Information about the King’s Bench Filing Digital Service and a list of accepted documents can be found here.

In Alberta, claims resulting from missed limitation dates represented 12% of the losses incurred by ALIA over the five years ending in 2021. Many of these claims were caused by not filing a statement of claim on time. 

These errors can generally be avoided with the help of a well-constructed limitations system. Further information about limitation systems, and avoiding missed limitations and deadlines can be found here

Mortgage Fraud Reminder

Alberta Lawyers Indemnity Association has received reports of recent situations which raise concerns about the possibility of mortgage fraud.

In one example, the Subscriber was asked to represent a buyer in a real estate transaction in which the purchase contract was between the seller and a third party who was assigning the purchase contract to the buyer. The seller, an out of province corporation, asked that the original purchase price of the property remain confidential from the buyer. This request is suggestive of a value fraud in which the seller often misrepresents the original purchase price to increase the apparent value of a property.

Every retainer requires competence, candour, and clear communication. Where a third party relies on the client’s lawyer to keep material information from the client, all of these obligations are at risk. The lawyer is also at risk of being the means by which fraud is perpetrated. If the lawyer has any suspicions or doubts about whether they might be assisting the client or anyone else in dishonesty, fraud, crime or illegal conduct, the lawyer should make reasonable inquiries to obtain additional information about the parties and the subject matter and objectives of the retainer. The lawyer should withdraw if they cannot satisfy themselves that the matter is legitimate.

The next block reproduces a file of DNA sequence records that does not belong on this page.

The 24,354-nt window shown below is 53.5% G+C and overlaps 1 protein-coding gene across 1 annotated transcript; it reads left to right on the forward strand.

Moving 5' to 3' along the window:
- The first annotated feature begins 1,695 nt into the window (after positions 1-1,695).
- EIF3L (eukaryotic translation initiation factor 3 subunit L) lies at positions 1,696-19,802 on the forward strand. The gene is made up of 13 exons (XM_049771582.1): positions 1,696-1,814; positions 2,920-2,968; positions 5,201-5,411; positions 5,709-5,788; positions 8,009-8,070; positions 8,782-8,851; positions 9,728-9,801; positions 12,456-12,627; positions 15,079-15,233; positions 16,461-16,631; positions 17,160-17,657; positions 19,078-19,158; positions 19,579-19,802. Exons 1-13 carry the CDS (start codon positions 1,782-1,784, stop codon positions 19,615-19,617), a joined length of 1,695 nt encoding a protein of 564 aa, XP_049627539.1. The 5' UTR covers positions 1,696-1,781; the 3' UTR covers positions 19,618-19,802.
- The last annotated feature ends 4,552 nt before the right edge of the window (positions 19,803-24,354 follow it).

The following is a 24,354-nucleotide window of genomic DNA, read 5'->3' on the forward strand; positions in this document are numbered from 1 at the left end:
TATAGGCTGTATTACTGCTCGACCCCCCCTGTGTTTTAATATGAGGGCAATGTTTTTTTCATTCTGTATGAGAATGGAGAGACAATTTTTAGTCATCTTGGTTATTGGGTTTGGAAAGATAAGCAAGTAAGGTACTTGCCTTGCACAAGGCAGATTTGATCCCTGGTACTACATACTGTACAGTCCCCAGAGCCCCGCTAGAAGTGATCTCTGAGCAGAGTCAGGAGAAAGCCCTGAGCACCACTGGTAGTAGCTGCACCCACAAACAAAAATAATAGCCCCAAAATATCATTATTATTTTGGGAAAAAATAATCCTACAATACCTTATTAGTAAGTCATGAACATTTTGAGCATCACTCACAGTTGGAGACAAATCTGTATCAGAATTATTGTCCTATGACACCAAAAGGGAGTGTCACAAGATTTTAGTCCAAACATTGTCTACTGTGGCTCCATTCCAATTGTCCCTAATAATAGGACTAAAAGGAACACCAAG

ALIA encourages all lawyers to remain vigilant against fraud when handling all client matters, including real estate transactions.

To learn more about how to avoid mortgage fraud, ALIA suggests that you review the following resources:

Real Estate and Mortgage Fraud - Law Society of Alberta;

Top 5 Ways to Avoid Falling into the Mortgage Fraud Trap - Law Society of Alberta; and

Anti-Money Laundering Risk Advisory: Real Estate (


ALIA does not provide legal advice. ALIAdvisory and ALIAlert communications, the content on ALIA’s website, notices, blogs, correspondence and any other communications are provided for general information purposes only. They do not constitute legal or other professional advice or an opinion of any kind. This information is not a replacement for specific legal advice and does not create a solicitor-client relationship.

ALIA may provide links to third-party websites. Links are provided for convenience only; unless specifically stated, ALIA does not vet or endorse the information contained in linked websites or guarantee its accuracy, timeliness or fitness for a particular purpose.

If you believe you have been targeted by potentially fraudulent activity, please contact ALIAlert.